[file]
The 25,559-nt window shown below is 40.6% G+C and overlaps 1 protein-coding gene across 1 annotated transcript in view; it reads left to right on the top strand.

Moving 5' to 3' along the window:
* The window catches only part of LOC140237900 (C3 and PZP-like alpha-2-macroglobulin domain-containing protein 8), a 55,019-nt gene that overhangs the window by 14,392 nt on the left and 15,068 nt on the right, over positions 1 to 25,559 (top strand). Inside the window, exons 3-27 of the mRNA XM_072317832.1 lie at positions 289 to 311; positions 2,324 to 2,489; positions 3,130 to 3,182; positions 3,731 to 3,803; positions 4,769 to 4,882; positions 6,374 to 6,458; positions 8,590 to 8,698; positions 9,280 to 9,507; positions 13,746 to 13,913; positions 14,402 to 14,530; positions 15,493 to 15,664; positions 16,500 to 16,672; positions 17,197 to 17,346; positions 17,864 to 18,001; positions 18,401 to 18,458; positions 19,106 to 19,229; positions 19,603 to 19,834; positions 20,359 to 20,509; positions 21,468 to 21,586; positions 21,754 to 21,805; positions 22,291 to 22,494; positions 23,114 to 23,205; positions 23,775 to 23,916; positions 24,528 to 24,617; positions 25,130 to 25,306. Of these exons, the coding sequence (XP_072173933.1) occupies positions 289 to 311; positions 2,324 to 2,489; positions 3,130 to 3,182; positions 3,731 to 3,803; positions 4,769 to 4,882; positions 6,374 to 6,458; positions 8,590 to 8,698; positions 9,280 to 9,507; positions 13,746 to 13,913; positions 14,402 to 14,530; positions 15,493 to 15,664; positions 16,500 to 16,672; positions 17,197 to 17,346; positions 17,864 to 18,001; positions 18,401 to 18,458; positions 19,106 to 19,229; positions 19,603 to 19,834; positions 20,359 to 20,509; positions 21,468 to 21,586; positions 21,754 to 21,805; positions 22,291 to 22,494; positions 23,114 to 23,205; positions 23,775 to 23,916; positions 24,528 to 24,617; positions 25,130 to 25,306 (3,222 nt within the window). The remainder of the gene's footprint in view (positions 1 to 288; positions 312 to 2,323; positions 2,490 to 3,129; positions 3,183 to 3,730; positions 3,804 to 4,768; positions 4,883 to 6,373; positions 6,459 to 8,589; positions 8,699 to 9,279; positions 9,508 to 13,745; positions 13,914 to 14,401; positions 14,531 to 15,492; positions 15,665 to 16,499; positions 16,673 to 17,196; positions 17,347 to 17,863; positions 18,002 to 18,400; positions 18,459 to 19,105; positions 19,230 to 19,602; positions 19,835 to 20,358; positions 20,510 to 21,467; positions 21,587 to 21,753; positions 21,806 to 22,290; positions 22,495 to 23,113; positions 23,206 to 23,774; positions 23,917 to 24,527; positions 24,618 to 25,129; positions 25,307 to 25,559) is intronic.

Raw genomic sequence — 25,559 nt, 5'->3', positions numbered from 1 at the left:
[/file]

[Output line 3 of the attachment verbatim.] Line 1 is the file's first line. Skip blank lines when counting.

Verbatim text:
* The window catches only part of LOC140237900 (C3 and PZP-like alpha-2-macroglobulin domain-containing protein 8), a 55,019-nt gene that overhangs the window by 14,392 nt on the left and 15,068 nt on the right, over positions 1 to 25,559 (top strand). Inside the window, exons 3-27 of the mRNA XM_072317832.1 lie at positions 289 to 311; positions 2,324 to 2,489; positions 3,130 to 3,182; positions 3,731 to 3,803; positions 4,769 to 4,882; positions 6,374 to 6,458; positions 8,590 to 8,698; positions 9,280 to 9,507; positions 13,746 to 13,913; positions 14,402 to 14,530; positions 15,493 to 15,664; positions 16,500 to 16,672; positions 17,197 to 17,346; positions 17,864 to 18,001; positions 18,401 to 18,458; positions 19,106 to 19,229; positions 19,603 to 19,834; positions 20,359 to 20,509; positions 21,468 to 21,586; positions 21,754 to 21,805; positions 22,291 to 22,494; positions 23,114 to 23,205; positions 23,775 to 23,916; positions 24,528 to 24,617; positions 25,130 to 25,306. Of these exons, the coding sequence (XP_072173933.1) occupies positions 289 to 311; positions 2,324 to 2,489; positions 3,130 to 3,182; positions 3,731 to 3,803; positions 4,769 to 4,882; positions 6,374 to 6,458; positions 8,590 to 8,698; positions 9,280 to 9,507; positions 13,746 to 13,913; positions 14,402 to 14,530; positions 15,493 to 15,664; positions 16,500 to 16,672; positions 17,197 to 17,346; positions 17,864 to 18,001; positions 18,401 to 18,458; positions 19,106 to 19,229; positions 19,603 to 19,834; positions 20,359 to 20,509; positions 21,468 to 21,586; positions 21,754 to 21,805; positions 22,291 to 22,494; positions 23,114 to 23,205; positions 23,775 to 23,916; positions 24,528 to 24,617; positions 25,130 to 25,306 (3,222 nt within the window). The remainder of the gene's footprint in view (positions 1 to 288; positions 312 to 2,323; positions 2,490 to 3,129; positions 3,183 to 3,730; positions 3,804 to 4,768; positions 4,883 to 6,373; positions 6,459 to 8,589; positions 8,699 to 9,279; positions 9,508 to 13,745; positions 13,914 to 14,401; positions 14,531 to 15,492; positions 15,665 to 16,499; positions 16,673 to 17,196; positions 17,347 to 17,863; positions 18,002 to 18,400; positions 18,459 to 19,105; positions 19,230 to 19,602; positions 19,835 to 20,358; positions 20,510 to 21,467; positions 21,587 to 21,753; positions 21,806 to 22,290; positions 22,495 to 23,113; positions 23,206 to 23,774; positions 23,917 to 24,527; positions 24,618 to 25,129; positions 25,307 to 25,559) is intronic.